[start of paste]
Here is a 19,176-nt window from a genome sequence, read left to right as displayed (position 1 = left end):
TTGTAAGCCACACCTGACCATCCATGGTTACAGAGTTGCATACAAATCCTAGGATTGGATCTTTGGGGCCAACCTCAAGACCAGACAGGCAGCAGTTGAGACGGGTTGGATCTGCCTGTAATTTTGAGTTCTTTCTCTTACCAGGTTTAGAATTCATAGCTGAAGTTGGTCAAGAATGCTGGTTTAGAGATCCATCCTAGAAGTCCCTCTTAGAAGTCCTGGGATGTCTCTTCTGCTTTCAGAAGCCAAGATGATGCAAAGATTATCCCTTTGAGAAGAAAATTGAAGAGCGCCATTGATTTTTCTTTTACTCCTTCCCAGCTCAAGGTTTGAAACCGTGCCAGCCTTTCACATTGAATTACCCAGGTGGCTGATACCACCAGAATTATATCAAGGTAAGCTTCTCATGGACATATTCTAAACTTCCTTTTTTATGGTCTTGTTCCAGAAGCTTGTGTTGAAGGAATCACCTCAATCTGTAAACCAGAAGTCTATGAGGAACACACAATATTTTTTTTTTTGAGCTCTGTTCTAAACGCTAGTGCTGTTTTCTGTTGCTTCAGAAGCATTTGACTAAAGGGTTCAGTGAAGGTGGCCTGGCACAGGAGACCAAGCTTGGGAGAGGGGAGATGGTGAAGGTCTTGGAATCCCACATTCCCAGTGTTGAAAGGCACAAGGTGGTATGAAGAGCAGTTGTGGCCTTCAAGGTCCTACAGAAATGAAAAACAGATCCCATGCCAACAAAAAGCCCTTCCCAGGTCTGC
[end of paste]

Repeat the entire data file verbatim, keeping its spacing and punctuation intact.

Here is a 19,176-nt window from a genome sequence, read left to right as displayed (position 1 = left end):
TTGTAAGCCACACCTGACCATCCATGGTTACAGAGTTGCATACAAATCCTAGGATTGGATCTTTGGGGCCAACCTCAAGACCAGACAGGCAGCAGTTGAGACGGGTTGGATCTGCCTGTAATTTTGAGTTCTTTCTCTTACCAGGTTTAGAATTCATAGCTGAAGTTGGTCAAGAATGCTGGTTTAGAGATCCATCCTAGAAGTCCCTCTTAGAAGTCCTGGGATGTCTCTTCTGCTTTCAGAAGCCAAGATGATGCAAAGATTATCCCTTTGAGAAGAAAATTGAAGAGCGCCATTGATTTTTCTTTTACTCCTTCCCAGCTCAAGGTTTGAAACCGTGCCAGCCTTTCACATTGAATTACCCAGGTGGCTGATACCACCAGAATTATATCAAGGTAAGCTTCTCATGGACATATTCTAAACTTCCTTTTTTATGGTCTTGTTCCAGAAGCTTGTGTTGAAGGAATCACCTCAATCTGTAAACCAGAAGTCTATGAGGAACACACAATATTTTTTTTTTTGAGCTCTGTTCTAAACGCTAGTGCTGTTTTCTGTTGCTTCAGAAGCATTTGACTAAAGGGTTCAGTGAAGGTGGCCTGGCACAGGAGACCAAGCTTGGGAGAGGGGAGATGGTGAAGGTCTTGGAATCCCACATTCCCAGTGTTGAAAGGCACAAGGTGGTATGAAGAGCAGTTGTGGCCTTCAAGGTCCTACAGAAATGAAAAACAGATCCCATGCCAACAAAAAGCCCTTCCCAGGTCTGC